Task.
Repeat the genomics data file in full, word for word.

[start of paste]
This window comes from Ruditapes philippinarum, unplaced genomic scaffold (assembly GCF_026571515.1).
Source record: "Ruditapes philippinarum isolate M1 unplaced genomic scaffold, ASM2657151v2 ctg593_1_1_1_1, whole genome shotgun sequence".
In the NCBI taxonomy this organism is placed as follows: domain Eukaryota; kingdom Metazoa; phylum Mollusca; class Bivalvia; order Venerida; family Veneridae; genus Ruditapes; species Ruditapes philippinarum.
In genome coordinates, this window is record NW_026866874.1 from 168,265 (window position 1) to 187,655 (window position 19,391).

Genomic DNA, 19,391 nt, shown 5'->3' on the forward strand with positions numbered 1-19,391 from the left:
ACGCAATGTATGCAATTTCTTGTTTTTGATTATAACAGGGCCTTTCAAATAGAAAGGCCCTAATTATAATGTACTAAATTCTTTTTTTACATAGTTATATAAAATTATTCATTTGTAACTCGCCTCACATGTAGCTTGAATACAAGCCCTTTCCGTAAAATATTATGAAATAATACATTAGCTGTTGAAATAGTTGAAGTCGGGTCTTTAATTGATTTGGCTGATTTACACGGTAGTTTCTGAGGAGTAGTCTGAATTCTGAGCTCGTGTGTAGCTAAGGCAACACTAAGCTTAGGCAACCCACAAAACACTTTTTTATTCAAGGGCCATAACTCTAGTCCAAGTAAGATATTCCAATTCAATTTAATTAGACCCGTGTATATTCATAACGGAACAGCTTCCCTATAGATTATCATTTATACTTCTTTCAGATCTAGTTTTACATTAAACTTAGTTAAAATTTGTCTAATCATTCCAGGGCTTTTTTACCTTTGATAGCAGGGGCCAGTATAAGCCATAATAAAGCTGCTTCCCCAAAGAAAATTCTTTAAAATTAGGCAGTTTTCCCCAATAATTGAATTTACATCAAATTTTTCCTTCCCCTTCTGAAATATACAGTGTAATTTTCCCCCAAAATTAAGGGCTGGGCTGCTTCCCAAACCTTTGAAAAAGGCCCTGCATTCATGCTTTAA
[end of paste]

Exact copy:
This window comes from Ruditapes philippinarum, unplaced genomic scaffold (assembly GCF_026571515.1).
Source record: "Ruditapes philippinarum isolate M1 unplaced genomic scaffold, ASM2657151v2 ctg593_1_1_1_1, whole genome shotgun sequence".
In the NCBI taxonomy this organism is placed as follows: domain Eukaryota; kingdom Metazoa; phylum Mollusca; class Bivalvia; order Venerida; family Veneridae; genus Ruditapes; species Ruditapes philippinarum.
In genome coordinates, this window is record NW_026866874.1 from 168,265 (window position 1) to 187,655 (window position 19,391).

Genomic DNA, 19,391 nt, shown 5'->3' on the forward strand with positions numbered 1-19,391 from the left:
ACGCAATGTATGCAATTTCTTGTTTTTGATTATAACAGGGCCTTTCAAATAGAAAGGCCCTAATTATAATGTACTAAATTCTTTTTTTACATAGTTATATAAAATTATTCATTTGTAACTCGCCTCACATGTAGCTTGAATACAAGCCCTTTCCGTAAAATATTATGAAATAATACATTAGCTGTTGAAATAGTTGAAGTCGGGTCTTTAATTGATTTGGCTGATTTACACGGTAGTTTCTGAGGAGTAGTCTGAATTCTGAGCTCGTGTGTAGCTAAGGCAACACTAAGCTTAGGCAACCCACAAAACACTTTTTTATTCAAGGGCCATAACTCTAGTCCAAGTAAGATATTCCAATTCAATTTAATTAGACCCGTGTATATTCATAACGGAACAGCTTCCCTATAGATTATCATTTATACTTCTTTCAGATCTAGTTTTACATTAAACTTAGTTAAAATTTGTCTAATCATTCCAGGGCTTTTTTACCTTTGATAGCAGGGGCCAGTATAAGCCATAATAAAGCTGCTTCCCCAAAGAAAATTCTTTAAAATTAGGCAGTTTTCCCCAATAATTGAATTTACATCAAATTTTTCCTTCCCCTTCTGAAATATACAGTGTAATTTTCCCCCAAAATTAAGGGCTGGGCTGCTTCCCAAACCTTTGAAAAAGGCCCTGCATTCATGCTTTAA